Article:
A New York federal judge has dismissed a complaint alleging Baidu Inc., operator of China’s leading Internet search engine, violated the civil rights of pro-democracy activists by blocking their writings, videos and other media from its U.S. search results.
Judge Jesse Furman of the U.S. District Court for the Southern District of New York ruled Thursday in Zhang v. Baidu.Com Inc. that the First Amendment protected Baidu’s right to control how and what search results were presented to its users. He noted that media companies enjoyed a similar right to control their editorial content.
The case, which asked for $16 million in damages, was brought by a number of New York residents who advocate for democracy in China. They pointed out that the content blocked from Baidu search results comes up in searches on Google and Microsoft Bing. Baidu censors its search results in conformance with policies of the Chinese government restricting access to certain kinds of information.
Furman cited two U.S. Supreme Court cases that he said established that the government could not interfere with the editorial judgment of private companies speaking on issues of public concern.
In a 1974 decision, Miami Herald Publishing Co. v. Tornillo, the high court rejected a Florida law that would have forced newspapers to provide the right of reply to political candidates about which the newspapers had written negative editorials, finding that it would place “an impermissible content-based burden on newspaper speech.”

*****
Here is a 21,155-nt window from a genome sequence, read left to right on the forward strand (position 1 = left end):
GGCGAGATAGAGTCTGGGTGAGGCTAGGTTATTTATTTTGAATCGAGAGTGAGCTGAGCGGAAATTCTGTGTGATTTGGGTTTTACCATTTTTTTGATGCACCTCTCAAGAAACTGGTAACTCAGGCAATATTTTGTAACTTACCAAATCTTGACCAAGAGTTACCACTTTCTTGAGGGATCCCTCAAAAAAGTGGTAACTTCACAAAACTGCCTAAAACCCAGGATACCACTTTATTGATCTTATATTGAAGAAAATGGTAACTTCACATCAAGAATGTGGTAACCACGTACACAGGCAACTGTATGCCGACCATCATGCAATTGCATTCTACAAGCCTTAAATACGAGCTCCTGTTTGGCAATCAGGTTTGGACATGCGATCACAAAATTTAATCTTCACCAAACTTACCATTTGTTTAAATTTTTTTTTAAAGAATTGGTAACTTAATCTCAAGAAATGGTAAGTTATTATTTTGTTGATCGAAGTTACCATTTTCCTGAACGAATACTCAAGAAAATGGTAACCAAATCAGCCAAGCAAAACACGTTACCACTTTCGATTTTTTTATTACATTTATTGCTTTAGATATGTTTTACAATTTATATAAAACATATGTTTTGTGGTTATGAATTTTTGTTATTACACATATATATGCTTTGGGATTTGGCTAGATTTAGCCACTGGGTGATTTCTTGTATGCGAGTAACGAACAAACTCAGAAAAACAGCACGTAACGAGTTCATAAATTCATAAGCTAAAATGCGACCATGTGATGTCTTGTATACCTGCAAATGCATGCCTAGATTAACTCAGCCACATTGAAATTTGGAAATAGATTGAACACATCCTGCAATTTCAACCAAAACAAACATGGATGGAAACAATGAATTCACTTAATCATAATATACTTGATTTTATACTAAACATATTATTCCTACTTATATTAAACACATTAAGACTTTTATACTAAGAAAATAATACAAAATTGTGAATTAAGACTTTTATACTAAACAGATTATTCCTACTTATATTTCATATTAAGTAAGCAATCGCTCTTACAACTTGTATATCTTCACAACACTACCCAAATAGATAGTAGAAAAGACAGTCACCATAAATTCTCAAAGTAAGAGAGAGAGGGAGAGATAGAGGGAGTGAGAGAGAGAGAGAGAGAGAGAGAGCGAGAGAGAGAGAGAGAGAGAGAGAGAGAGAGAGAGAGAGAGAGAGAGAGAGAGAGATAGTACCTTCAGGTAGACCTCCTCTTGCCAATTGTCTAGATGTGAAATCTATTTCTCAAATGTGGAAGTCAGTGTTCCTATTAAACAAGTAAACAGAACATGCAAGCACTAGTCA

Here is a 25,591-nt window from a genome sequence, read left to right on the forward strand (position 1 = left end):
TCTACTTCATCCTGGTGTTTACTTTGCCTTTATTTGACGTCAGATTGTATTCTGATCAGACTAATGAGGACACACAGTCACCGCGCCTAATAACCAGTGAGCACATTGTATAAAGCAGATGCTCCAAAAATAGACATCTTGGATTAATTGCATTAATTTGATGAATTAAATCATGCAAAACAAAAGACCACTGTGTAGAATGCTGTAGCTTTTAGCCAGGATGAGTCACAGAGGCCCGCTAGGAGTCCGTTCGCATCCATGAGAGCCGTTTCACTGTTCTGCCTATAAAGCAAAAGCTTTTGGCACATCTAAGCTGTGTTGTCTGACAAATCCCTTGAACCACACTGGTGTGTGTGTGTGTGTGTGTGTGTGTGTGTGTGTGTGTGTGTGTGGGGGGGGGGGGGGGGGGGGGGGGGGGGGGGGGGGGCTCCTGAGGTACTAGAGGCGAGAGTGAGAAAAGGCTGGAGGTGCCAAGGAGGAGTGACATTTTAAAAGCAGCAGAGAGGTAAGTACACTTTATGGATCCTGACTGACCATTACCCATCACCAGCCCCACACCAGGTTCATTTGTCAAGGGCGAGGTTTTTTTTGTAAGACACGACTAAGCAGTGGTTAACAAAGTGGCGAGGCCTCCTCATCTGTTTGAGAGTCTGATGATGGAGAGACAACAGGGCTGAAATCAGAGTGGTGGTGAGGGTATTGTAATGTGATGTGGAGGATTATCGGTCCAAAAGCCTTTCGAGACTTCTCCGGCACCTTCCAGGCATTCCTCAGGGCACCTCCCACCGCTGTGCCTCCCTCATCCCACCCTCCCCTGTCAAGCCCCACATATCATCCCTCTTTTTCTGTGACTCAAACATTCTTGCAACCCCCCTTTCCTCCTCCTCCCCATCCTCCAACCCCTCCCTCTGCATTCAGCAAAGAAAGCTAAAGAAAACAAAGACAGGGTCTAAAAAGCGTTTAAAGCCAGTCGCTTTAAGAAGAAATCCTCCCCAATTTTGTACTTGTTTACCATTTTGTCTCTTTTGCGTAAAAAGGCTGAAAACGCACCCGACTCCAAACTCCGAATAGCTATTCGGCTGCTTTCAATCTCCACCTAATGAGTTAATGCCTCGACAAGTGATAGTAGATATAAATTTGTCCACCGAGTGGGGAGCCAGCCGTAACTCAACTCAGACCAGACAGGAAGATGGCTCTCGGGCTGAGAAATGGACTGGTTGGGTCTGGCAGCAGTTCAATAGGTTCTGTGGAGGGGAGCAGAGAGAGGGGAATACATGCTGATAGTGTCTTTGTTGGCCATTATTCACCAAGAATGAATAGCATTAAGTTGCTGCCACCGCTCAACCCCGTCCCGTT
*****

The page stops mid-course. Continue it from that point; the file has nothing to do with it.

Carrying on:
The judge also pointed to the Supreme Court’s 1994 decision in Hurley v. Irish-American Gay, Lesbian, & Bisexual Group of Boston, which held that the state of Massachusetts could not mandate the inclusion in a St. Patrick’s Day parade of marchers expressing views the organizers did not wish to convey.
Furman noted these First Amendment protections are not exclusive to the press and are not only relevant to specific, coherent messages. He also said the government does not have the right to change a message deemed unacceptable by some group in order to make it more acceptable in the public sphere.
“In light of those principles, there is a strong argument to be made that the First Amendment fully immunizes search-engine results from most, if not all, kinds of civil liability and government regulation,” Furman wrote. “The central purpose of a search engine is to retrieve relevant information from the vast universe of data on the Internet and to organize it in a way that would be most helpful to the searcher. In doing so, search engines inevitably make editorial judgments about what information (or kinds of information) to include in the results and how and where to display that information (for example, on the first page of the search results or later).”
While these Supreme Court cases do not address the specific issue raised in the Baidu case, “its First Amendment jurisprudence all but compels the conclusion that plaintiffs’ suit must be dismissed,” Furman said.
Quinn Emanuel Urquhart & Sullivan Hong Kong partner Carey Ramos acted for Baidu in the case. The plaintiffs were represented by New York lawyer Stephen Preziosi.